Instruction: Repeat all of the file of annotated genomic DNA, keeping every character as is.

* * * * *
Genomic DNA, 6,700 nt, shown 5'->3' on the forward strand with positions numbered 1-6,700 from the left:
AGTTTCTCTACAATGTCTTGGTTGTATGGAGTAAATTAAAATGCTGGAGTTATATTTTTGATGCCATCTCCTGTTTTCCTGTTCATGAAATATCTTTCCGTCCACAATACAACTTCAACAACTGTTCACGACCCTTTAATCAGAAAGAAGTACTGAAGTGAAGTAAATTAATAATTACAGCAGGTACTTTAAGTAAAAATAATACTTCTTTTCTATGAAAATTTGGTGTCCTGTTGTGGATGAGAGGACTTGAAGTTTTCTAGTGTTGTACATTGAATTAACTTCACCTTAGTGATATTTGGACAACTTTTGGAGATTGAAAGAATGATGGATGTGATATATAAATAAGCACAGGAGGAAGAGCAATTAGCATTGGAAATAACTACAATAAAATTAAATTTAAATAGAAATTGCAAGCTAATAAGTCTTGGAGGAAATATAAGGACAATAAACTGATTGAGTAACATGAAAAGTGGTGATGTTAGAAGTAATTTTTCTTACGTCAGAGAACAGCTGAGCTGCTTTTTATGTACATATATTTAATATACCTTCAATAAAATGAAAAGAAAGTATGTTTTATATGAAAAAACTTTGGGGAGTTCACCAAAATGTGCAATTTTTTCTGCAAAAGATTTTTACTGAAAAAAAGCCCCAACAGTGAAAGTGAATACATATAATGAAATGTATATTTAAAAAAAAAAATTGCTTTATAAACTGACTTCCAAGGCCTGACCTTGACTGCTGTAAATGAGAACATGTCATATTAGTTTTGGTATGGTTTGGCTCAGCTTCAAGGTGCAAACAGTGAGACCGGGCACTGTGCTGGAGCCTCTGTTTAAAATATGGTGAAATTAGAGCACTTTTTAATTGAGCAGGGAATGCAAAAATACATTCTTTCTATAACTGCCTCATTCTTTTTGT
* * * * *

Genomic DNA, 6,700 nt, shown 5'->3' on the forward strand with positions numbered 1-6,700 from the left:
AGTTTCTCTACAATGTCTTGGTTGTATGGAGTAAATTAAAATGCTGGAGTTATATTTTTGATGCCATCTCCTGTTTTCCTGTTCATGAAATATCTTTCCGTCCACAATACAACTTCAACAACTGTTCACGACCCTTTAATCAGAAAGAAGTACTGAAGTGAAGTAAATTAATAATTACAGCAGGTACTTTAAGTAAAAATAATACTTCTTTTCTATGAAAATTTGGTGTCCTGTTGTGGATGAGAGGACTTGAAGTTTTCTAGTGTTGTACATTGAATTAACTTCACCTTAGTGATATTTGGACAACTTTTGGAGATTGAAAGAATGATGGATGTGATATATAAATAAGCACAGGAGGAAGAGCAATTAGCATTGGAAATAACTACAATAAAATTAAATTTAAATAGAAATTGCAAGCTAATAAGTCTTGGAGGAAATATAAGGACAATAAACTGATTGAGTAACATGAAAAGTGGTGATGTTAGAAGTAATTTTTCTTACGTCAGAGAACAGCTGAGCTGCTTTTTATGTACATATATTTAATATACCTTCAATAAAATGAAAAGAAAGTATGTTTTATATGAAAAAACTTTGGGGAGTTCACCAAAATGTGCAATTTTTTCTGCAAAAGATTTTTACTGAAAAAAAGCCCCAACAGTGAAAGTGAATACATATAATGAAATGTATATTTAAAAAAAAAAATTGCTTTATAAACTGACTTCCAAGGCCTGACCTTGACTGCTGTAAATGAGAACATGTCATATTAGTTTTGGTATGGTTTGGCTCAGCTTCAAGGTGCAAACAGTGAGACCGGGCACTGTGCTGGAGCCTCTGTTTAAAATATGGTGAAATTAGAGCACTTTTTAATTGAGCAGGGAATGCAAAAATACATTCTTTCTATAACTGCCTCATTCTTTTTGT